Project Noah is a tool to explore and document wildlife and a platform to harness the power of citizen scientists everywhere.
A fruit Bat hanging out at the ever popular banana tree in front of my house
This photo was taken at night w/external flash in high sync mode. 1/640-f6/7
This photo deserves SOTD...
wow! this is excellent!
Excellent shot! Probably one of the nectar bats, Leptonycteris or Choeronycteris
WOW! I love this amazing photo!
Please consider adding this spotting to the new North American Bat Tracker mission at http://www.projectnoah.org/missions/1830...
Wonderful shot and Congratulation on the SotD !
The Jamaican fruit-eating bat has a unique breeding pattern, closely tied to seasonal peaks in food opulence. In some locations, the species may breed year-round, but in other areas the female usually gives birth twice a year, to a single young at a time, with the births coinciding with periods of peak food availability (usually at the end of the wet season). Although the usual gestation period is 3.5 to 4 months, during the second pregnancy of the year the embryo is able to become dormant, delaying normal development for up to 2 months, so that overall development takes up to 6 months and the young is born when conditions are more favorable. The female mates again soon after giving birth . The young bats start to fly at around 31 to 51 days old, and reach adult size after about 80 days. Sexual maturity is reached at 8 to 12 months, and this species may live for up to 9 years in the wild.There is peculiar behavior shown by adult female Jamaican fruit-eating bats usually roost together in small ‘harems’ of up to 14 or more individuals plus their young, defended by one or occasionally two adult males . These harems usually roost in tree hollows, or close together in caves, and the male spends much of its time close to the roost site, keeping away rivals. Small groups of bachelor males or juvenile females also form, often roosting in vegetation or in leaf ‘tents’, or in separate parts of caves. However, these groups are less stable than the harems and often shift roosting site. Juveniles of both sexes leave the harem group before reaching adulthood .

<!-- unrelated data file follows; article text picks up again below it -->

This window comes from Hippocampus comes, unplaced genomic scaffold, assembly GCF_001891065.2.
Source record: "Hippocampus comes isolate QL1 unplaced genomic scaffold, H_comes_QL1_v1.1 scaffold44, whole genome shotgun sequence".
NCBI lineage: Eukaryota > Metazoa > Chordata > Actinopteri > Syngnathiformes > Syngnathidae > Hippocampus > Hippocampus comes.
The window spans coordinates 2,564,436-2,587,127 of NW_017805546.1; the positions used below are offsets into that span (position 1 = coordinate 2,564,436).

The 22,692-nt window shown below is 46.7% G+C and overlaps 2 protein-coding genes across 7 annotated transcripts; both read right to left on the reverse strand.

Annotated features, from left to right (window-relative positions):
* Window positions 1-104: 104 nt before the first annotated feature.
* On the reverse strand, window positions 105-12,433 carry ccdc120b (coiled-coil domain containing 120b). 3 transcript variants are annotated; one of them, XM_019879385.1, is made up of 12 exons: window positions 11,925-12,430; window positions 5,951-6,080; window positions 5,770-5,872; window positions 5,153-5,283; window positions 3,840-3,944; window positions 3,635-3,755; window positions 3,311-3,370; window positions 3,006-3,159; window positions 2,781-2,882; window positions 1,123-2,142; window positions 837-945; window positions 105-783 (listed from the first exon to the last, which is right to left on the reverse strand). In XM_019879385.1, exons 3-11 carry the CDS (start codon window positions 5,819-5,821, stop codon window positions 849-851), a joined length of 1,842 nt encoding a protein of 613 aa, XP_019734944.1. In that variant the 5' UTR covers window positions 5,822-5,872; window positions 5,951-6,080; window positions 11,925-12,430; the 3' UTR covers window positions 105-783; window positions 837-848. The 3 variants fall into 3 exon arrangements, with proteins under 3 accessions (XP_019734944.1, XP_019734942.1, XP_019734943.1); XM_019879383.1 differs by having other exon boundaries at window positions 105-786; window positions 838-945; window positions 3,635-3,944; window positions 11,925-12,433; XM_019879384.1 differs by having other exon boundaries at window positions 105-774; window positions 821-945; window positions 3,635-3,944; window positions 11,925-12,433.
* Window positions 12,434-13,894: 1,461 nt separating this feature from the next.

Congratulations John, this spotting is featured in the Project Noah blog today http://blog.projectnoah.org/post/3470520...
Thank you. Twice!
This is amazing!
oho John! this another wonderful photograph. May you have lot of Banana plants in your ranch. :))
Wonderful Spotting, Great shoot !!
woooowVery nice shot
Thank you. Oz meaning Australia?
Great shot John, over in Oz nearly all the fruit bats are large (600g-1Kg), I hadn't seen such a small frugiverous bat before. Thanks.
have never seen this type of shot amazing work done
Lat: 23.23, Long: -106.41
Spotted on Jun 26, 2011 Submitted on Jun 26, 2011
and 86 other people favorited this spotting